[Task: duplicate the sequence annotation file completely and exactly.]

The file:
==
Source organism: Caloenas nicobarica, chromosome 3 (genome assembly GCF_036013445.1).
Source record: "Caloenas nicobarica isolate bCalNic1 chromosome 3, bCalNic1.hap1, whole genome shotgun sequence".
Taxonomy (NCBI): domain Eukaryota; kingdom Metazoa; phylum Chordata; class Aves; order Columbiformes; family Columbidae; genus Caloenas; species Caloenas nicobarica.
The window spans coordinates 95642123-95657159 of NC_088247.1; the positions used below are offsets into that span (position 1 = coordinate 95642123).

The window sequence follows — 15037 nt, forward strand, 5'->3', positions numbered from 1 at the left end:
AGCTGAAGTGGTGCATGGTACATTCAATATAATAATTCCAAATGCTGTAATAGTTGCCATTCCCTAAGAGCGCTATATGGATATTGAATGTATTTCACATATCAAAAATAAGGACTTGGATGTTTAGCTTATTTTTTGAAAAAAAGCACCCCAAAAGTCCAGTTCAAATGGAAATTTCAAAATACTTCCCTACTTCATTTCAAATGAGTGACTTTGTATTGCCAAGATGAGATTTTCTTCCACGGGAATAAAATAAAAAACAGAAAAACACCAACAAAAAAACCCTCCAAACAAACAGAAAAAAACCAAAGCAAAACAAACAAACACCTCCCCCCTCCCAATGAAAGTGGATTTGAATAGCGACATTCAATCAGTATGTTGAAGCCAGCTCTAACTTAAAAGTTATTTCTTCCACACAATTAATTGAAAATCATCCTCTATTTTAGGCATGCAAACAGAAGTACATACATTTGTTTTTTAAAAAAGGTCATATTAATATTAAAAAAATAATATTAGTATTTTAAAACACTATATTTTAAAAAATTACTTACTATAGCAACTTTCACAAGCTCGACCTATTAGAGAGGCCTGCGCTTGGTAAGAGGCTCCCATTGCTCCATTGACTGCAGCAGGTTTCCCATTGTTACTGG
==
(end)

Source organism: Caloenas nicobarica, chromosome 3 (genome assembly GCF_036013445.1).
Source record: "Caloenas nicobarica isolate bCalNic1 chromosome 3, bCalNic1.hap1, whole genome shotgun sequence".
Taxonomy (NCBI): domain Eukaryota; kingdom Metazoa; phylum Chordata; class Aves; order Columbiformes; family Columbidae; genus Caloenas; species Caloenas nicobarica.
The window spans coordinates 95642123-95657159 of NC_088247.1; the positions used below are offsets into that span (position 1 = coordinate 95642123).

The window sequence follows — 15037 nt, forward strand, 5'->3', positions numbered from 1 at the left end:
AGCTGAAGTGGTGCATGGTACATTCAATATAATAATTCCAAATGCTGTAATAGTTGCCATTCCCTAAGAGCGCTATATGGATATTGAATGTATTTCACATATCAAAAATAAGGACTTGGATGTTTAGCTTATTTTTTGAAAAAAAGCACCCCAAAAGTCCAGTTCAAATGGAAATTTCAAAATACTTCCCTACTTCATTTCAAATGAGTGACTTTGTATTGCCAAGATGAGATTTTCTTCCACGGGAATAAAATAAAAAACAGAAAAACACCAACAAAAAAACCCTCCAAACAAACAGAAAAAAACCAAAGCAAAACAAACAAACACCTCCCCCCTCCCAATGAAAGTGGATTTGAATAGCGACATTCAATCAGTATGTTGAAGCCAGCTCTAACTTAAAAGTTATTTCTTCCACACAATTAATTGAAAATCATCCTCTATTTTAGGCATGCAAACAGAAGTACATACATTTGTTTTTTAAAAAAGGTCATATTAATATTAAAAAAATAATATTAGTATTTTAAAACACTATATTTTAAAAAATTACTTACTATAGCAACTTTCACAAGCTCGACCTATTAGAGAGGCCTGCGCTTGGTAAGAGGCTCCCATTGCTCCATTGACTGCAGCAGGTTTCCCATTGTTACTGG